I love touring so much, though. I toured three times with my college group, and I’ve traveled a lot for intensives (which isn’t the same, but it means a lot of time away from home. It means being alone a lot). I love most of that. I love touring with a group the most, though, because the show, even one that’s old and boring, is still made up of people coming together to create something bigger than themselves. Doing the same show can get really old, but you have to find ways to keep it fresh. For example, in one of the giant group pieces, we started playing tag (we could only tag one another onstage). One of my old professors told us about how when they were tired of performing the Nutcracker, they would fill their stage-prop goblets with m&ms and they had to sneakily eat them all before the choreographed moment where they turned their glasses upside down.

dddhbBesides that, people had complaints about traveling long hours and being bored on a tour bus. I can’t deny that eight hour bus rides aren’t exactly fun, but I have fond memories of making up games with my seat mates and drinking on the back of the bus. We were exhausted and cranky and hungry, but I wouldn’t trade anything for some of the moments we had while on the bus, or when sharing beds in yet another hotel room, or when we snuck off to find a coffee shop before tech started. Plus, I got to go to places I’d never been before.Traveling in the name of dance is great! And with a group of people you love to work with? I can’t think of anything better. I was so lucky to be a part of so many amazing casts.

I loved rolling up to a new venue and not knowing exactly what was going to happen. I loved the problem solving – how are we going to fit any equipment on this tiny-ass stage? How are we going to teach these kids this piece in half an hour? How are we going to space this piece? The real world puzzle solving was something I was motivated to do even when I would rather have been outside in the sunshine.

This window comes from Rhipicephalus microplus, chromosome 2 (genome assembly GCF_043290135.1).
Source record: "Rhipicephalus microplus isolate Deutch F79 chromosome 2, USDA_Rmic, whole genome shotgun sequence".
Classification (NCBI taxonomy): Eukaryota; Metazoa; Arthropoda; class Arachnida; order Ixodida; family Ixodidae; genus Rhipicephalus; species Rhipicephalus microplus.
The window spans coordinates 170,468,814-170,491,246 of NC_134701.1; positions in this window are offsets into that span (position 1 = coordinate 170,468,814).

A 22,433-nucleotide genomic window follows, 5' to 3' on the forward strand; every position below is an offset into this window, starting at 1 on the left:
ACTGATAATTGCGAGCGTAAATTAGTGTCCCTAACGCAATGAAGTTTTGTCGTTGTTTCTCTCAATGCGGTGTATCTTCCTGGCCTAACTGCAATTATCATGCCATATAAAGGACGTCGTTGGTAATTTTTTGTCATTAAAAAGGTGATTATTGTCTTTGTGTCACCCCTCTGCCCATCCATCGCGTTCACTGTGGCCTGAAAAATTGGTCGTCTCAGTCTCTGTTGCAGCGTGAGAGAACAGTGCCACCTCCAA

I would probably get tired of this after years and years, but for now, I do want to travel and be exhausted and perform anywhere that will take me. I want to travel with people who are passionate and fun and hard working.

So I don’t suppose I would give up for any of those reasons. I think I have a different enough viewpoint from a lot of those people that I can make it through those mental blocks.

Another reason somebody gave for giving up on their passion was that they went to a third world country and felt bad that they wanted to perform in shows that nobody needed to see when people were starving and living in houses made from scrap.

I’ve also considered this, but I took something entirely different away from it. I was so damn lucky to be born when and where I was. I have the luxury to live in a place where I can pursue dance, for which there is an audience. Maybe it’s frivolous, but I don’t see how being an accountant or engineer is really any better, unless maybe you’re doing engineers without borders. Society needs people of all different sensibilities to function. The arts are essential to culture – where would we be without art or literature? Since I won the lottery on my life situation, I’m going to take full advantage of it and not waste this beautiful opportunity I’ve been given.

Those three points were most often brought up when someone asked what prompted these artists to realize that they weren’t going to make it. I think I’ve circumvented these, but we will see what the future holds. I’m sure there is no end to disillusionment.

Merce Cunningham said You have to love dancing to stick to it. It gives nothing back, no manuscripts to store away, no paintings to show on walls and maybe hang in museums, no poems to be printed and sold, nothing but that single fleeting moment when you feel alive.

That moment means more than I can describe. That moment is divine and perhaps similar to what people feel when they say that they feel close to God.

They say “follow your bliss.” Dancing does not often provide me with bliss. I’m not dancing because it makes me happy. I’m dancing because I have to, on a basic, instinctual level. It’s work a lot of the time, but those moments when I realize that I am a living being in a physical body are so amazingly worth all the bullshit I have to slog through to get there.

Class of the day: Saturday – Jazz with Tracy at NWDP

Monday – Jazz with Tracy at Bodyvox